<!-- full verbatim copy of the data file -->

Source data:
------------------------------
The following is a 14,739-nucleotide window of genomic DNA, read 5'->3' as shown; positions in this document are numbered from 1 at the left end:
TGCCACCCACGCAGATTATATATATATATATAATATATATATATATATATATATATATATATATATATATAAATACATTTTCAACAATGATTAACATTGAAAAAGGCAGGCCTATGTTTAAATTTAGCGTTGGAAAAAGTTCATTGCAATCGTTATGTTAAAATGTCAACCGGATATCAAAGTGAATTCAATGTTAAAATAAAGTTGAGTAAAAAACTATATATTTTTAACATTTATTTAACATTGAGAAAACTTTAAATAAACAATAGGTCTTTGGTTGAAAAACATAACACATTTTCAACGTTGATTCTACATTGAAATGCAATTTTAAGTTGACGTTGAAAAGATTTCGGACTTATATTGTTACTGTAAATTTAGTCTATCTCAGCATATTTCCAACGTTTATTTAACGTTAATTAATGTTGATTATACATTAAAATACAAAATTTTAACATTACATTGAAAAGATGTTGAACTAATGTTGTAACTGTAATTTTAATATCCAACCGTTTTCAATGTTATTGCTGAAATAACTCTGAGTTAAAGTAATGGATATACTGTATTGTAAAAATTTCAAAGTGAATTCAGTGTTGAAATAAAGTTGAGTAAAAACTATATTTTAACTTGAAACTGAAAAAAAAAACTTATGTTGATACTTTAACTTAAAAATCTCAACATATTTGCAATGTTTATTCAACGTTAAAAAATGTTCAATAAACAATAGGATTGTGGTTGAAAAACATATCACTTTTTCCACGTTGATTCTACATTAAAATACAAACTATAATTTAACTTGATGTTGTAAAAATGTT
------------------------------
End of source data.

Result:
The following is a 14,739-nucleotide window of genomic DNA, read 5'->3' as shown; positions in this document are numbered from 1 at the left end:
TGCCACCCACGCAGATTATATATATATATATAATATATATATATATATATATATATATATATATATATATAAATACATTTTCAACAATGATTAACATTGAAAAAGGCAGGCCTATGTTTAAATTTAGCGTTGGAAAAAGTTCATTGCAATCGTTATGTTAAAATGTCAACCGGATATCAAAGTGAATTCAATGTTAAAATAAAGTTGAGTAAAAAACTATATATTTTTAACATTTATTTAACATTGAGAAAACTTTAAATAAACAATAGGTCTTTGGTTGAAAAACATAACACATTTTCAACGTTGATTCTACATTGAAATGCAATTTTAAGTTGACGTTGAAAAGATTTCGGACTTATATTGTTACTGTAAATTTAGTCTATCTCAGCATATTTCCAACGTTTATTTAACGTTAATTAATGTTGATTATACATTAAAATACAAAATTTTAACATTACATTGAAAAGATGTTGAACTAATGTTGTAACTGTAATTTTAATATCCAACCGTTTTCAATGTTATTGCTGAAATAACTCTGAGTTAAAGTAATGGATATACTGTATTGTAAAAATTTCAAAGTGAATTCAGTGTTGAAATAAAGTTGAGTAAAAACTATATTTTAACTTGAAACTGAAAAAAAAAACTTATGTTGATACTTTAACTTAAAAATCTCAACATATTTGCAATGTTTATTCAACGTTAAAAAATGTTCAATAAACAATAGGATTGTGGTTGAAAAACATATCACTTTTTCCACGTTGATTCTACATTAAAATACAAACTATAATTTAACTTGATGTTGTAAAAATGTT